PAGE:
Recoil Jerkie-itis Drills/Recommendations?

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Recoil Jerkie-itis Drills/Recommendations?

Post by GrumpyOldMan on Mon Oct 27, 2014 8:06 pm

Beeser echoed one of my frustrations in this thread (http://www.bullseyeforum.net/t3276-road-to-unfrustration-getting-rid-of-anticipation) which appears to have died.

My punching the gun in anticipation of recoil does appear to be related to the level of recoil. Never happens any more with the .22 and is pretty rare with the light .38s.  The mental part of the game plus the crisp revolver trigger makes it a bit easier for me--old-school hammer cocking occupies my brain so much that the revolver seems to go off by itself as soon as the dot settles in the black. Just need more time with that one to reduce the wobble...dot dances all over the place, much worse than with the .45.

With the .45, I sometimes twitch a flinch during the trigger squeeze, which is not really a problem SF but in TF most of the time and especially in RF can lead to Chicken Finger as I try to avoid the flinch by squeezing too slowly for the circumstances.

I can't do ball and dummy myself because I know when it's a dummy. The exception is a random full-size dummy I blindly load into the magazine.

I'm just wondering what other drills are out there to un-learn the flinch. The .45 trigger is almost a roll but really is just a little creep with a bit harder just before the release. the .22 is crisp and really light, and the revolver is also crisp and not quite as light. But since I want to keep the .45 legal for CMP stuff someday I'm stuck with that 4.5 or so pound pull, which my brain just doesn't seem to get along with.

So, how many "rounds" dry-fire, how many dummies in a magazine, and how to work all this in with the 1-shot and 2-shot drills for TF & RF?  I have a tendency to take way too long for the first shot anyway...

I have hung around over at the Brian Enos site off and on over the years, and it seems that their approach for that big A-Zone is to do targetless magazine dumps to train the brain that it's just trigger and bounce the gun back into the NPA position. Seems like excessively ammo-intensive, and NOT suitable for my TF and RF shot process.  I stopped almost all of the SF flinch by mentally "welcoming" the recoil pulse and thinking follow-through with the trigger back...

Is there some secret like singing Patsy Cline songs in my head to establish the shot cadence and keep my mind off of the trigger????

It sucks to drop 3 points on the first 5 rounds, then throw a pair of 7s and a pair of 8s on the next string!

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Re: Recoil Jerkie-itis Drills/Recommendations?

Post by TexasShooter on Mon Oct 27, 2014 9:13 pm

I would love to hear some answers to this one. The Patsy Cline idea isn't all bad...at least I would get some great music while scattering shots all over the target.

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Re: Recoil Jerkie-itis Drills/Recommendations?

Post by dronning on Mon Oct 27, 2014 10:43 pm

I'd forgotten this, when I was a subjunior/Junior trap shooter I use to hum to myself to keep my rhythm and my focus. I also shot barefoot.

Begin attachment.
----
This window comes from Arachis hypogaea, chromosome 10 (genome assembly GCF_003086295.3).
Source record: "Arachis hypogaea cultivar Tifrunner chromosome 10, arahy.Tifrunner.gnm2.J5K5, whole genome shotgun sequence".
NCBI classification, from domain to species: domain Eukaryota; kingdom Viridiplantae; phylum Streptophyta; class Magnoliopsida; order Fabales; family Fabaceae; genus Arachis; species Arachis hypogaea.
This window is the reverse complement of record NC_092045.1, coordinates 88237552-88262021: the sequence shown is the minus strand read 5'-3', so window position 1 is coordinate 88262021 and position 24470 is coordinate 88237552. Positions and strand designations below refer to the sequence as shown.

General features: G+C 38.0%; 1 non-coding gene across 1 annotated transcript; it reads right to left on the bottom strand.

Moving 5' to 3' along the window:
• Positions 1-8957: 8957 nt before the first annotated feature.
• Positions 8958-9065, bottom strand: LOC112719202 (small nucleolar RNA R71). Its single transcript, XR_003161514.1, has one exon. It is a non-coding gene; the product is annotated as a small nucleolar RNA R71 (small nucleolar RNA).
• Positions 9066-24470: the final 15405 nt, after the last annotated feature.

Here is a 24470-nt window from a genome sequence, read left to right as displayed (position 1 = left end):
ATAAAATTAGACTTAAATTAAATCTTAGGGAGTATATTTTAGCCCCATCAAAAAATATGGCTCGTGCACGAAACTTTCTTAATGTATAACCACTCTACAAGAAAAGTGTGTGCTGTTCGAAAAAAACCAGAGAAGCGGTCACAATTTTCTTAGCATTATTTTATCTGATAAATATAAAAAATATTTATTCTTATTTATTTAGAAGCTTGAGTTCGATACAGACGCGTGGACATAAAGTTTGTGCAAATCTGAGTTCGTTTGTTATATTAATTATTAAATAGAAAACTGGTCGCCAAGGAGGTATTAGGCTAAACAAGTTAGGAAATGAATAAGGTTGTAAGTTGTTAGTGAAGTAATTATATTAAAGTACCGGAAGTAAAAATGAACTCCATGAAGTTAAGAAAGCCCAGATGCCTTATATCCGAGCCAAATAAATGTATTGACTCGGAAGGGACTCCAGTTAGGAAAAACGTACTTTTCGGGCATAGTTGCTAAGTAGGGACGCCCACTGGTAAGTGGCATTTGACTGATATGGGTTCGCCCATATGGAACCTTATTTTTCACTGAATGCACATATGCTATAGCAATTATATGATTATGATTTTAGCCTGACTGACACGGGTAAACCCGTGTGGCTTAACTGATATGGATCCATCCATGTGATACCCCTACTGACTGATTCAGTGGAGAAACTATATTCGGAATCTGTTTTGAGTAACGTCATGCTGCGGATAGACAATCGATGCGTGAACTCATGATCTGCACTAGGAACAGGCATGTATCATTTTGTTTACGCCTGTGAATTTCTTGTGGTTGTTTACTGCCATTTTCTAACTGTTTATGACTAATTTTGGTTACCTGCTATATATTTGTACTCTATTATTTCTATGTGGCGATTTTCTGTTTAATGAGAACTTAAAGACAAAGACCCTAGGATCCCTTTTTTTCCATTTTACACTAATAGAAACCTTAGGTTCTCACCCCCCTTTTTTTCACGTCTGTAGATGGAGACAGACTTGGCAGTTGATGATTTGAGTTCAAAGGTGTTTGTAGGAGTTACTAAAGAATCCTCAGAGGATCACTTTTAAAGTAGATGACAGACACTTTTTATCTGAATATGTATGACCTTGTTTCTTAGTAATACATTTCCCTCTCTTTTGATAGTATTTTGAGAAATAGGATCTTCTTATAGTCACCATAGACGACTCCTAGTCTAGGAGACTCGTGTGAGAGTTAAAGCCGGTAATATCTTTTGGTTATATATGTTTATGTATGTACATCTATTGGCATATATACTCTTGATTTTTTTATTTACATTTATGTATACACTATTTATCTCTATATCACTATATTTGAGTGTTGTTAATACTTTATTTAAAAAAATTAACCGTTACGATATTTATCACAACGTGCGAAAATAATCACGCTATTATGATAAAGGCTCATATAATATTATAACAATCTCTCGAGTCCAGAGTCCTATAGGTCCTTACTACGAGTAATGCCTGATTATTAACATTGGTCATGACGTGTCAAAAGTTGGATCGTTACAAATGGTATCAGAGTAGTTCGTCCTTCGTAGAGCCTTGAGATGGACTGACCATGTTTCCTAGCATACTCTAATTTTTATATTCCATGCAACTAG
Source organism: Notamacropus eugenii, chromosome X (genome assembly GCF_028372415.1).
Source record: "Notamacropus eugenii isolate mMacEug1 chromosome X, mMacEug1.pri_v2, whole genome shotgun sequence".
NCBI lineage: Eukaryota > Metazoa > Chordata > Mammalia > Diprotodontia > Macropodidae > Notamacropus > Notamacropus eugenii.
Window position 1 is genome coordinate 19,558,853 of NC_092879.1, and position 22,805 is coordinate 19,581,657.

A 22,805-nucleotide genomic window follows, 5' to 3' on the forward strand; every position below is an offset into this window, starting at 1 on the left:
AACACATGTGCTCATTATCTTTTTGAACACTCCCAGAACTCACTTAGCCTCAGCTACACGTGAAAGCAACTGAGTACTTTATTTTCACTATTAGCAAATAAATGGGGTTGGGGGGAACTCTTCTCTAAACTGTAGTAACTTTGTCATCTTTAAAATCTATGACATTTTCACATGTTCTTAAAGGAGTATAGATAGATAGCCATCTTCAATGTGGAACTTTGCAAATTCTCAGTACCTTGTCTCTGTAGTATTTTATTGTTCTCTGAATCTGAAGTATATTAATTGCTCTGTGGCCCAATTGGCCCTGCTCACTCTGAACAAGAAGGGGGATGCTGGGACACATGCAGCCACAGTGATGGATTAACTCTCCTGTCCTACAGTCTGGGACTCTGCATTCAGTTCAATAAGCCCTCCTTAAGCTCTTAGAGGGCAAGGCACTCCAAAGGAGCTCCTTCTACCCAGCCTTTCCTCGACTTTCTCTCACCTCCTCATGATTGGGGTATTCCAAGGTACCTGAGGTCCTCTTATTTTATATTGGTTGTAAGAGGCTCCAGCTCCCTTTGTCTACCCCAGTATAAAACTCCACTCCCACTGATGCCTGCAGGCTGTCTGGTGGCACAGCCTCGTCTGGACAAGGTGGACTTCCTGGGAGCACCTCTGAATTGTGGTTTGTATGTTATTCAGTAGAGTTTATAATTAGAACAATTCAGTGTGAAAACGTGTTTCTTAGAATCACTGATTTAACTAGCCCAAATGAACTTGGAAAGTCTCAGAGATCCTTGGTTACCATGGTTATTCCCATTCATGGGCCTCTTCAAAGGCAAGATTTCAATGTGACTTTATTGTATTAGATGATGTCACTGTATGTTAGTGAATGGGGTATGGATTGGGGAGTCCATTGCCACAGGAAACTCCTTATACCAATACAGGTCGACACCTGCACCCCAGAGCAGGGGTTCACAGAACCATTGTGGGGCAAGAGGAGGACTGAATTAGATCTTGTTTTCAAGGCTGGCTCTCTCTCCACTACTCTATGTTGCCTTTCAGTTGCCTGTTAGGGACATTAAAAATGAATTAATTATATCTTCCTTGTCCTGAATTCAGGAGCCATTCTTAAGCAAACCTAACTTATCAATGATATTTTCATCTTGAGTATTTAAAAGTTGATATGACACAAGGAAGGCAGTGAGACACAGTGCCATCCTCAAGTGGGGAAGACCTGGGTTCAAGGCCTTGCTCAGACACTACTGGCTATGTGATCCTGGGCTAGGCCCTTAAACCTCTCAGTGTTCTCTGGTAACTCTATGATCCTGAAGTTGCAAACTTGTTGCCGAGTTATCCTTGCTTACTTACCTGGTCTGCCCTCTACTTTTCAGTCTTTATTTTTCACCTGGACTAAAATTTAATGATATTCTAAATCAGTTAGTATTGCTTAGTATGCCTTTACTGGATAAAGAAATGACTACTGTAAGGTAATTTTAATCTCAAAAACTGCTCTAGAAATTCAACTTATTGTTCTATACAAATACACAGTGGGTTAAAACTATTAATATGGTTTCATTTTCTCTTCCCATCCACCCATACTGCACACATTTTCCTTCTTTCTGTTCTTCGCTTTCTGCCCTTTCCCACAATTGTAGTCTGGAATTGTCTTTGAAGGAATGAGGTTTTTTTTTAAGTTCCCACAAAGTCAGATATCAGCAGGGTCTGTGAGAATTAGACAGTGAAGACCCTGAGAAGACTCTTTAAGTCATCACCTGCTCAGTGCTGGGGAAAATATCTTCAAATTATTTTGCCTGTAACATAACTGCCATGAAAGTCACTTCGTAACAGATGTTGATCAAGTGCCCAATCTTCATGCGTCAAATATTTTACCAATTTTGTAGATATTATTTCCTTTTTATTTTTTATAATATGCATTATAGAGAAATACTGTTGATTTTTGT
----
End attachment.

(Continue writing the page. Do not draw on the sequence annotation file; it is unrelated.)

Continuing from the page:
- Dave
Tommy James and the Shondells - Hanky Panky (I knew someone would ask)

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Re: Recoil Jerkie-itis Drills/Recommendations?

Post by Rob Kovach on Mon Oct 27, 2014 11:52 pm

The Pixies "where's my mind" has been part of my shot process in slowfire in the past.  I need to change my "action phrase" frequently otherwise it loses it's effect of keeping my brain from analyzing stuff.  "Analyze stuff" isn't part of my shot process so I need an "action phrase" to override any incorrect thoughts.
"Stay right here" is my current action phrase for the short line.  "right here" is where the front sight post is.

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Re: Recoil Jerkie-itis Drills/Recommendations?

Post by kwixdraw on Tue Oct 28, 2014 1:31 am

I use "Waltz Time" as part of the coaching I have done with our department shooters...Bang, two, three. Bang, two, three. It really seems to help with folks that have not immersed themselves in precision shooting and lack a lot of technique or process so YMMV.

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Re: Recoil Jerkie-itis Drills/Recommendations?

Post by BE Mike on Tue Oct 28, 2014 9:44 am

Switch to a hardball gun with hardball. Train for rapid fire with it. Do this for a couple of months (even in matches). When you go back to the wad gun, you'll think that you are shooting the .22. When you go back to the .22, you'll think that it is an air pistol.

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Re: Recoil Jerkie-itis Drills/Recommendations?

Post by GrumpyOldMan on Tue Oct 28, 2014 11:23 am

Thanks!

Any thoughts on the Zen NONverbal mental processes element??? I attained that for a while with smallbore rifle standing position years ago... Then in highpower I heard about a guy whose offhand process involved isometric tension and a chant of something like "hard with the right hand, soft with the left hand, front sight, front sight, squeeze, squeeze, squeeze". Forgot to ask the storyteller if that shooter had made High Master yet... Definitely not non-verbal.